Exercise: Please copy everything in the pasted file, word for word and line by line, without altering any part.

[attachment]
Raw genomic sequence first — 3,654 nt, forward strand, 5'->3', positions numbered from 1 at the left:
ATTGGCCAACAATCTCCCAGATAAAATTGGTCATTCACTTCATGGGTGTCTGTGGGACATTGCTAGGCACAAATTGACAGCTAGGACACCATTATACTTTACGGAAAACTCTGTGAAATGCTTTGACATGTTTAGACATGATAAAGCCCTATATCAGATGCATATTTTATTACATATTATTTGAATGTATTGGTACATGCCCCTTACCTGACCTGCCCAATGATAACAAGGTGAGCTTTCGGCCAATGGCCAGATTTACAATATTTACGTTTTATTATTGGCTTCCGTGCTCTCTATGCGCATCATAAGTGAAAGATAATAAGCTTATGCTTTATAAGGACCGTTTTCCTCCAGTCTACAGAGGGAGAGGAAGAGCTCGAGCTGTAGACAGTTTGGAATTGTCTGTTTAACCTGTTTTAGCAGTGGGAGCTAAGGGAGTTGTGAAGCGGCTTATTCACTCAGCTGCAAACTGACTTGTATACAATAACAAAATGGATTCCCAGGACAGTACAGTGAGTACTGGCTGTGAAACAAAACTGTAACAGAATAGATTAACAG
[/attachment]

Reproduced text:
Raw genomic sequence first — 3,654 nt, forward strand, 5'->3', positions numbered from 1 at the left:
ATTGGCCAACAATCTCCCAGATAAAATTGGTCATTCACTTCATGGGTGTCTGTGGGACATTGCTAGGCACAAATTGACAGCTAGGACACCATTATACTTTACGGAAAACTCTGTGAAATGCTTTGACATGTTTAGACATGATAAAGCCCTATATCAGATGCATATTTTATTACATATTATTTGAATGTATTGGTACATGCCCCTTACCTGACCTGCCCAATGATAACAAGGTGAGCTTTCGGCCAATGGCCAGATTTACAATATTTACGTTTTATTATTGGCTTCCGTGCTCTCTATGCGCATCATAAGTGAAAGATAATAAGCTTATGCTTTATAAGGACCGTTTTCCTCCAGTCTACAGAGGGAGAGGAAGAGCTCGAGCTGTAGACAGTTTGGAATTGTCTGTTTAACCTGTTTTAGCAGTGGGAGCTAAGGGAGTTGTGAAGCGGCTTATTCACTCAGCTGCAAACTGACTTGTATACAATAACAAAATGGATTCCCAGGACAGTACAGTGAGTACTGGCTGTGAAACAAAACTGTAACAGAATAGATTAACAG